The PSU choices are all about price. I know Seasonic is the most trusted brand among power users, so I'll probably go that way, but I can't seem to figure out the advantage of the X series over the SS series. The X series is about 50 Euro more expensive though. The Be Quiet! unit seems to be reliable enough and it's a ridiculous bargain at 80 Euro.

Wanted to go with PC3-12800, but I've read that the performance difference isn't a big one.

Can't figure out what the difference is between the Agility and Vertex series. Price is about the same.

I want to go with liquid cooling just because it's super quiet and it makes me feel much better about OC'ing. I've heard the H70 is really good for the price and more importantly, easy to set up for water cooling newbies like me. Is it true?

All of the monitors listed are 24". Options 2 and 3 for the monitors are at about the same price point. The Iiyama came highly recommended by a German magazine, the LG came from Proximon's list of "serious gaming monitors". Option 1 saves me a nice chunk of change (40-50Euro), but I read a review that it doesn't live up to its 2ms reaction time in real use. Can anybody verify?

I need a mouse and the MX518 is an old standby. Can anybody recommend a newer model that will blow me away? I'm a finger-mover, i.e. I rest the heel of my hand on the mousepad.

I couldn't find a reason to spend more on the OS. Is there any compelling reason for a gamer to upgrade to Pro or Ultimate?

Thanks
Thanks in advance to those who read and respond to this thread. I really appreciate the help and my wife will be SO happy when I'm finally done speccing this thing. :D 
December 30, 2010 5:10:29 PM

Wow, still no responses. Come on guys, I need your help. Somebody help me out, please!
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Best solution

December 30, 2010 7:39:28 PM

Well, I'm not one to nitpick and second-guess a build to death, but...

1) Antec or Lian Li cases beat Coolermaster for fit and finish and overall quality, no contest.
2) The Seasonic "X" PSUs may be the best available right now. Among the differences from the HT are full modular cabling and 80+ Gold certification. If you can afford it, this is the one to buy.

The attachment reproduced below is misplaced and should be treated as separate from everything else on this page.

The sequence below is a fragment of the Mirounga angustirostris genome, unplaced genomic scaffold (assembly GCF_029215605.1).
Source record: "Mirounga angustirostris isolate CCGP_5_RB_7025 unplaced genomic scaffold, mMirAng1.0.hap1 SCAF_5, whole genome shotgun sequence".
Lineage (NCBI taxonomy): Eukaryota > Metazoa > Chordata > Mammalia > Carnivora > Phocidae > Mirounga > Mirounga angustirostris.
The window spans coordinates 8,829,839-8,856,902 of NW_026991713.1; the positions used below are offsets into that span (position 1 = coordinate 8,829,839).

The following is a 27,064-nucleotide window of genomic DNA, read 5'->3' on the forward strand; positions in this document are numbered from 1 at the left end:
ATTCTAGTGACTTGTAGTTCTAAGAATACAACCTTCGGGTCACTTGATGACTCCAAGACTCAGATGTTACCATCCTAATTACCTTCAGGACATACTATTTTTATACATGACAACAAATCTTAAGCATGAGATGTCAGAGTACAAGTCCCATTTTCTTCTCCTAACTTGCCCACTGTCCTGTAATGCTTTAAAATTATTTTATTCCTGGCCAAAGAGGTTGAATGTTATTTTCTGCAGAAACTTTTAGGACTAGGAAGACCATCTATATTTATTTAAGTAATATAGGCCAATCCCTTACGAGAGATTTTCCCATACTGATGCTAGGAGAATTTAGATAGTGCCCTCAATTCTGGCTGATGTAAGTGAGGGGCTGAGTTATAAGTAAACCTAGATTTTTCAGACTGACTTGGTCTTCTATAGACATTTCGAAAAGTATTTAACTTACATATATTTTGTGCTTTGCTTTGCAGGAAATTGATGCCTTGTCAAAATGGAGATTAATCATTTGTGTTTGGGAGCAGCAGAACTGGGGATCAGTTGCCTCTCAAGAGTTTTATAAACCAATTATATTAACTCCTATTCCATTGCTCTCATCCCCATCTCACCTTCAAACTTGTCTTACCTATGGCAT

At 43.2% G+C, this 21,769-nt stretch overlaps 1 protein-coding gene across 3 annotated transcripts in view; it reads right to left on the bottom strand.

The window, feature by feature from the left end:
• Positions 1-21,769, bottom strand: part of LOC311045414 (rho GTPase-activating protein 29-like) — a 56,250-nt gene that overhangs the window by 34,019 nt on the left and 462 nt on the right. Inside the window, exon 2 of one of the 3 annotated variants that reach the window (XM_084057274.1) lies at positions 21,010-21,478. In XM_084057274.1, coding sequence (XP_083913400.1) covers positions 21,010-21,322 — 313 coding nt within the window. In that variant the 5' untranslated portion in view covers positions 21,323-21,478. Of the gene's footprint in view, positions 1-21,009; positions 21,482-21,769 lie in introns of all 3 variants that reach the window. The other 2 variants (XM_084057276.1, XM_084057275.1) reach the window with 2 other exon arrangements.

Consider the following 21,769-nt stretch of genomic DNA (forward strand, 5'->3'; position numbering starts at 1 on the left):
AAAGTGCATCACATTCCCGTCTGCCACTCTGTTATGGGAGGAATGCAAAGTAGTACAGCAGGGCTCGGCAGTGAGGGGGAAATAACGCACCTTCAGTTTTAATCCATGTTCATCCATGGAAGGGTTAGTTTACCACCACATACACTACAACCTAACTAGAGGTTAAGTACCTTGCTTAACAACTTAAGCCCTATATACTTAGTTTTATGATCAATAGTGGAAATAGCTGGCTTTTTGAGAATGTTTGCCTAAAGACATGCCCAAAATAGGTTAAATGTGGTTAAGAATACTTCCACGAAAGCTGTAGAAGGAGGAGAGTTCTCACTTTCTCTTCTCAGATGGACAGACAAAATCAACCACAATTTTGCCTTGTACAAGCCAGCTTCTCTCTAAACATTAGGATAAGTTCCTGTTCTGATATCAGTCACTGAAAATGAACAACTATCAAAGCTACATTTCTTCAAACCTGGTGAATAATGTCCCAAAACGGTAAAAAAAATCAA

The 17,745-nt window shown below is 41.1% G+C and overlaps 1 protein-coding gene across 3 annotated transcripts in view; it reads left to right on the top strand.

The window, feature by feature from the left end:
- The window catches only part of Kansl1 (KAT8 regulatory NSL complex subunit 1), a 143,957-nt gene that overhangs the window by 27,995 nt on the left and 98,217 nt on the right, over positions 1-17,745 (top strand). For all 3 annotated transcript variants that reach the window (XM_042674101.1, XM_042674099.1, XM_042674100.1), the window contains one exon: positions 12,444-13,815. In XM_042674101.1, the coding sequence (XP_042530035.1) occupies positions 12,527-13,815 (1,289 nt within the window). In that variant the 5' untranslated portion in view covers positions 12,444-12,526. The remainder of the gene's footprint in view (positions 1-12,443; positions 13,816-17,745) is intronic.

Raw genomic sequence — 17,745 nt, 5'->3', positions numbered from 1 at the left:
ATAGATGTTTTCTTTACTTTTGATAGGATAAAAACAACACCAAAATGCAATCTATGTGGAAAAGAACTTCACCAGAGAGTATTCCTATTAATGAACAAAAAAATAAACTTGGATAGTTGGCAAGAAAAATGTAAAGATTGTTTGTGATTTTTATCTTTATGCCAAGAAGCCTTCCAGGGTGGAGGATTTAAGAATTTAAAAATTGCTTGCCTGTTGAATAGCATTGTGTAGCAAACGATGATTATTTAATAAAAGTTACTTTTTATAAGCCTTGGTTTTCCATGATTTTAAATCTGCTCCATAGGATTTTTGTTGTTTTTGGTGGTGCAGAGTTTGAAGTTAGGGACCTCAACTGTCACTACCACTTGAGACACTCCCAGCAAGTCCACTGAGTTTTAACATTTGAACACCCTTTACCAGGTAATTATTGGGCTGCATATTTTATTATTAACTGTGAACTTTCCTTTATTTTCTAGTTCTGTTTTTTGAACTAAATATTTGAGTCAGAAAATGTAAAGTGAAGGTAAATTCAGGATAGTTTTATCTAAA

3) A quality air cooler will do as well as that prepackaged closed loop. A direct-touch 120mm cooler like a Hyper 212+ will be as quiet as the 120mm fan on the H70, and handle any reasonable overclock.
4) Socket AM3 is also going to be rendered obsolete by Bulldozer. Your system will do very well, but maximum performance in a multi-GPU setup will most likely be realized with an Intel LGA1366 system, which should remain viable for years.
So...instead of "obsessing," you might suggest to your wife that if you wait just another couple of weeks, the release of Sandy Bridge will likely lower the prices of existing parts. If she does not agree, you're still going to end up with a nice system.
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December 30, 2010 7:50:02 PM

Onus said:
Well, I'm not one to nitpick and second-guess a build to death, but...

1) Antec or Lian Li cases beat Coolermaster for fit and finish and overall quality, no contest.
2) The Seasonic "X" PSUs may be the best available right now. Among the differences from the HT are full modular cabling and 80+ Gold certification. If you can afford it, this is the one to buy.
3) A quality air cooler will do as well as that prepackaged closed loop. A direct-touch 120mm cooler like a Hyper 212+ will be as quiet as the 120mm fan on the H70, and handle any reasonable overclock.
4) Socket AM3 is also going to be rendered obsolete by Bulldozer. Your system will do very well, but maximum performance in a multi-GPU setup will most likely be realized with an Intel LGA1366 system, which should remain viable for years.
So...instead of "obsessing," you might suggest to your wife that if you wait just another couple of weeks, the release of Sandy Bridge will likely lower the prices of existing parts. If she does not agree, you're still going to end up with a nice system.

Sweet, thanks so much for the feedback!

1) So you say the 902v3 no doubt? What about the Lancool K62? Who wins in Lian Li vs. Antec in your opinion?

2) Excellent answer, I couldn't find that out anywhere. Still not sure if it's worth the price difference though, the HT is still 80 plus (bronze or silver, I think) and the modular cabling is just for ease in setup, right?

3) Yeah, I've been gathering that slowly. I've always wanted a water cooled machine, but I guess it just doesn't make sense to do unless I'm going to go whole-hog and get a real DIY kit, not a pre-packaged one. I hope I'll be able to keep my OC reasonable, hehe.